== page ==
Not all of these flags were made by official contractors from the start. The 4th Texas Infantry, for example, received in November 1861 a variant of this flag which was made by Miss Lula Wigfall, daughter of one of Texas' senators. This 47-inch-square silk flag was very similar to the first pattern except that it featured a single star at the point where the arms of the cross met which was larger than the other stars—symbolic of the Lone Star of Texas. The other stars were placed rather towards the outer part of the arms of the cross, rather than being clustered towards the centre as on the first silk pattern flags. It was edged in yellow, with the edge on the hoist side folded around to make a sleeve for the staff. This battle-worn flag was retired to Texas for storage on 7 October 18(12,

By that time, most of these colours had been worn out by much use in the field. I lowcver, in early 1862 the Richmond Clothing Depot had acquired sufficient stocks of bunting, both by purchase from Kngland and by the capture of the US Navy Yard at Norfolk, Virginia. The Depot began manufacturing and issuing its own machine-sewn First Bunting Pattern, Army of Northern Virginia battle flags. These were very similar to the First Silk Pattern flags hut made of bunting, with true scarlet fields. Instead of yellow silk edging they were made with orange flannel inches w ide; the orange rapidly bccamc a somewhat dirty tan in colour after some time in the field. The thirteenth star was added at the centre of the cross, and the cotton stars were smaller, only 3 inches in diameter. They were set (> inches apart from the centre of the cross. The fimbration was made of j- inch wide cotton. The stall'side was made w ith a 2-inch-wide white canvas or linen heading w ith three whipped eyelets for ties.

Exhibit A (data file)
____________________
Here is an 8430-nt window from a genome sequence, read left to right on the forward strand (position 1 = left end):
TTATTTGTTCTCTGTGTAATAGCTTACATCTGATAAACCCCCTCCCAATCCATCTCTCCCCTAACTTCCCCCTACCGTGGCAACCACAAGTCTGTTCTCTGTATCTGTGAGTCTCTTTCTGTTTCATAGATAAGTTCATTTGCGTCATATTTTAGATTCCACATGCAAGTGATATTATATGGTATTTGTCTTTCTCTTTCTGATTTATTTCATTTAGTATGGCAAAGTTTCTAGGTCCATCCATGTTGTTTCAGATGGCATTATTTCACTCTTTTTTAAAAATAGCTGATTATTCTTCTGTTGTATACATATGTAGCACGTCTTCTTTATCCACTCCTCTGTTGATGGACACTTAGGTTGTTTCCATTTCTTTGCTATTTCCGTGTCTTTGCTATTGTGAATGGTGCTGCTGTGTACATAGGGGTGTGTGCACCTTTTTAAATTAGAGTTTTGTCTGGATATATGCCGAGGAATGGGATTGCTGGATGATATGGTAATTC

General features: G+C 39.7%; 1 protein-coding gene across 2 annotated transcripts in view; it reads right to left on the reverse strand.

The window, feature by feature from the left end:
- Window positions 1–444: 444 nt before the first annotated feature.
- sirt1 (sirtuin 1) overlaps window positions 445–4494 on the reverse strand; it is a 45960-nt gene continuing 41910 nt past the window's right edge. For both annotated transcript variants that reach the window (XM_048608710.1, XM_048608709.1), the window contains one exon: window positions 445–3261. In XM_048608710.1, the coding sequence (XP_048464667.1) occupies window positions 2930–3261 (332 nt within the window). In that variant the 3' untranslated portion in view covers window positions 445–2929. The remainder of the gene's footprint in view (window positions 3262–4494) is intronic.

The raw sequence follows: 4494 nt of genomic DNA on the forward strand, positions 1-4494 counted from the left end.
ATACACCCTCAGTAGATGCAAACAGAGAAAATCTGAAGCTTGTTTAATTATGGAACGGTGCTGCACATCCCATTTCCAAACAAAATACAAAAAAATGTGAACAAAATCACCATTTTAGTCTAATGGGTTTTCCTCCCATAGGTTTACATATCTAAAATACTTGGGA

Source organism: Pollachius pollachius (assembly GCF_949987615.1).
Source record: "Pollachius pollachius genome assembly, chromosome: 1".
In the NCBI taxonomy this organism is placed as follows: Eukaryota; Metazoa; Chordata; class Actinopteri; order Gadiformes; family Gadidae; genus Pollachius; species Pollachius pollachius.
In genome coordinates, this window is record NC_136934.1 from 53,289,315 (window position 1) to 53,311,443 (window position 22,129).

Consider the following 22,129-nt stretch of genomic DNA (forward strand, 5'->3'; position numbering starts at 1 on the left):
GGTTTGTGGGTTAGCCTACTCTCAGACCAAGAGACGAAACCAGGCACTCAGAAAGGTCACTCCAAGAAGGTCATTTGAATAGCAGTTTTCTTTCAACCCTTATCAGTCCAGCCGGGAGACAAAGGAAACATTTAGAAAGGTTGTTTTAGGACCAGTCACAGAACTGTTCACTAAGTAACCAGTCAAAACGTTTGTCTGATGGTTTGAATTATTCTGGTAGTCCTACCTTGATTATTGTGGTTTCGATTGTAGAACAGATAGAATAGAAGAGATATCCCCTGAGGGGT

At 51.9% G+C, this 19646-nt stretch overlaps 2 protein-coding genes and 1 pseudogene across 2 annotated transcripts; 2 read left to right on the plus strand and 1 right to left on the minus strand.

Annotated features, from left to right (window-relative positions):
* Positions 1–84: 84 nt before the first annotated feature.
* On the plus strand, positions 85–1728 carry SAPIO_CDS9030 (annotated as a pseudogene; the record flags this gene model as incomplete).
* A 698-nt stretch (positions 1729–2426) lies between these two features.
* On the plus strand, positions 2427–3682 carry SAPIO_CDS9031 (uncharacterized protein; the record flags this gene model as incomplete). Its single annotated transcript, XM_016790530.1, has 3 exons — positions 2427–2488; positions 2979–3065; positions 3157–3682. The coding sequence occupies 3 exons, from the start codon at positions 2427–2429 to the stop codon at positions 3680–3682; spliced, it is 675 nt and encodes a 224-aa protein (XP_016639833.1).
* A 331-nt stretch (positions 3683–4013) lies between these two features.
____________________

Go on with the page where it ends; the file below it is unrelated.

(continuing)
These flags, often lacking any sort of designation such as battle honours or unit designation, quickly became the standard Army of Northern Virginia battle flag first issued to Longstreet's Right Wing in May 1862. One of these unmarked flags, for example, was carried by the 3rd Georgia Infantry throughout the war.

In the spring of 1862 the Depot slightly changed the colours it had been issuing. The blue cross was now made only inches wide. The stars were also reduced in size, to 3^ inchcs in diameter. The S(h callcd Third Bunting Pattern flag appeared in late 1862, when the orange horders were replaced with white 2-inch-w ide bunting.

The 16th North Carolina also carried this hunting put tern Army of Sort hern Virginia ha tile flag with the unit designation marked in yellow around the centre star. The flag carries US li ar Department capture number '57'on the lower hoist side, (North Carolina Museum nl History)

United States Flag North Carolina